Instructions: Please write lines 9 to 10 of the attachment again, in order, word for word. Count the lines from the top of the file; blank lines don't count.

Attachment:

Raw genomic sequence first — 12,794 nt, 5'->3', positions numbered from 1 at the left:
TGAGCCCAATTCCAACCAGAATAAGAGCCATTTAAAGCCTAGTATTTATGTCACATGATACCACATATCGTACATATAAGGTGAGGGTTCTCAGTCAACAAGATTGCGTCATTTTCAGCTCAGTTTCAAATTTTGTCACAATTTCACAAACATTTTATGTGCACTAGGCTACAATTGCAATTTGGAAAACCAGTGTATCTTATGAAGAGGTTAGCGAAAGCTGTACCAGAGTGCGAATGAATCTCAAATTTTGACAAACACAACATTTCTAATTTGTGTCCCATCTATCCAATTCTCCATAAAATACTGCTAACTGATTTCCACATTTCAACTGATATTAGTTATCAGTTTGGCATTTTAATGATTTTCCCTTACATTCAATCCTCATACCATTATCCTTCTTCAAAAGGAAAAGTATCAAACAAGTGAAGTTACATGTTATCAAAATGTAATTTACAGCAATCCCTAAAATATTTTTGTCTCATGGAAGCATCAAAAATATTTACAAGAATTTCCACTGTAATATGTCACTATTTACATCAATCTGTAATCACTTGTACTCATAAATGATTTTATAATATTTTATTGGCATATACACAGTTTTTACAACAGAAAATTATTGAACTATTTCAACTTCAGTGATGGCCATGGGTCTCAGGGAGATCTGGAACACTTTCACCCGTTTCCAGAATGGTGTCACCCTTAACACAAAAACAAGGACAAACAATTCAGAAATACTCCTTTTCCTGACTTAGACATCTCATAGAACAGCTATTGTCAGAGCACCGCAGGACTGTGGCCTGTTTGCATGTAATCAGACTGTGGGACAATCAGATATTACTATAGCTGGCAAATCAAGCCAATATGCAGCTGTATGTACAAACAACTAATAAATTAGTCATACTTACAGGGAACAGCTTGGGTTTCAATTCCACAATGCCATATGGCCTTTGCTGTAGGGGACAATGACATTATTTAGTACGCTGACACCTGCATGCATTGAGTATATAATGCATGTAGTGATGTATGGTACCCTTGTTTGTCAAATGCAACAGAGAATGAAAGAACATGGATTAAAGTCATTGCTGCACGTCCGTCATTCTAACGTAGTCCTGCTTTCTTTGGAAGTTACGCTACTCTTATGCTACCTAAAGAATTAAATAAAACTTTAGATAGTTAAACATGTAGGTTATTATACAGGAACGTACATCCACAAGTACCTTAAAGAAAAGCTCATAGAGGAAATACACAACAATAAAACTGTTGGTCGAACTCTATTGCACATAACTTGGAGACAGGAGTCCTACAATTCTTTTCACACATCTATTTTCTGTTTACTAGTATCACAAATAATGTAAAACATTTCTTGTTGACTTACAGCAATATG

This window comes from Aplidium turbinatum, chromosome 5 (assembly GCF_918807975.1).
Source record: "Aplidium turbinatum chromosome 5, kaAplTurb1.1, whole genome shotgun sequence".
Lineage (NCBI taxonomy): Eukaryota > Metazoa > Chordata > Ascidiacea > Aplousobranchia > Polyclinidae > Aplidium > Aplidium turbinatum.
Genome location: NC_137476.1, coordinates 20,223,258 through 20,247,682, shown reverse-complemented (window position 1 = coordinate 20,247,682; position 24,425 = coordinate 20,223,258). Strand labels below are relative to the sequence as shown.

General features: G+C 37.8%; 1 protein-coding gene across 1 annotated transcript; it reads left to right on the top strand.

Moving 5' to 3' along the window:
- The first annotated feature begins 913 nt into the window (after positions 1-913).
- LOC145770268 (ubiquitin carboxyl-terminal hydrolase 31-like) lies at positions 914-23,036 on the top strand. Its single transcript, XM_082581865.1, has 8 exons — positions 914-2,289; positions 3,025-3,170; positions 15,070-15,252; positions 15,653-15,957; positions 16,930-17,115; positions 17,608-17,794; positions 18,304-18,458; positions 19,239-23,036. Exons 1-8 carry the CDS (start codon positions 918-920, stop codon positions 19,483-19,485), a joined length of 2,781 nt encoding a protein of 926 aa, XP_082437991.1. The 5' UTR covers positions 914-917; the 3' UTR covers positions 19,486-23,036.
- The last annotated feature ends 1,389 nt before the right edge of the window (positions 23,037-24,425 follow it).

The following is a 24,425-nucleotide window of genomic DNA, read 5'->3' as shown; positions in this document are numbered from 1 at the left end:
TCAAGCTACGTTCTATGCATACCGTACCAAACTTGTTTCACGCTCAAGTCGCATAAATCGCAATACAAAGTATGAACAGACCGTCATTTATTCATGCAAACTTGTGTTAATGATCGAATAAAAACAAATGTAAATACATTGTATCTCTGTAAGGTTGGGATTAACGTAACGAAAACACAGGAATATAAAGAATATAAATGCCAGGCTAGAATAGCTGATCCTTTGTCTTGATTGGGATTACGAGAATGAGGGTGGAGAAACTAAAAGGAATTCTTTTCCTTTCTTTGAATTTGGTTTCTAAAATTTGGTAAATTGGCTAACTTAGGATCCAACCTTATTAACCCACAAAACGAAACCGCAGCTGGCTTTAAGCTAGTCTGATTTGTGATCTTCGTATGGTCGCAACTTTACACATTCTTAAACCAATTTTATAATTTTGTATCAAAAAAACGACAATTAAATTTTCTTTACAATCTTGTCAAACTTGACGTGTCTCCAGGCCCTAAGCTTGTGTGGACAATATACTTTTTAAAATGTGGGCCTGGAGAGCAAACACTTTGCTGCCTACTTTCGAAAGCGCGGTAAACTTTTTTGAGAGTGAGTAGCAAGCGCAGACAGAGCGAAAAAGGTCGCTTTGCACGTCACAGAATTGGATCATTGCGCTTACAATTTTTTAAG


- The first annotated feature begins 913 nt into the window (after positions 1-913).
- LOC145770268 (ubiquitin carboxyl-terminal hydrolase 31-like) lies at positions 914-23,036 on the top strand. Its single transcript, XM_082581865.1, has 8 exons — positions 914-2,289; positions 3,025-3,170; positions 15,070-15,252; positions 15,653-15,957; positions 16,930-17,115; positions 17,608-17,794; positions 18,304-18,458; positions 19,239-23,036. Exons 1-8 carry the CDS (start codon positions 918-920, stop codon positions 19,483-19,485), a joined length of 2,781 nt encoding a protein of 926 aa, XP_082437991.1. The 5' UTR covers positions 914-917; the 3' UTR covers positions 19,486-23,036.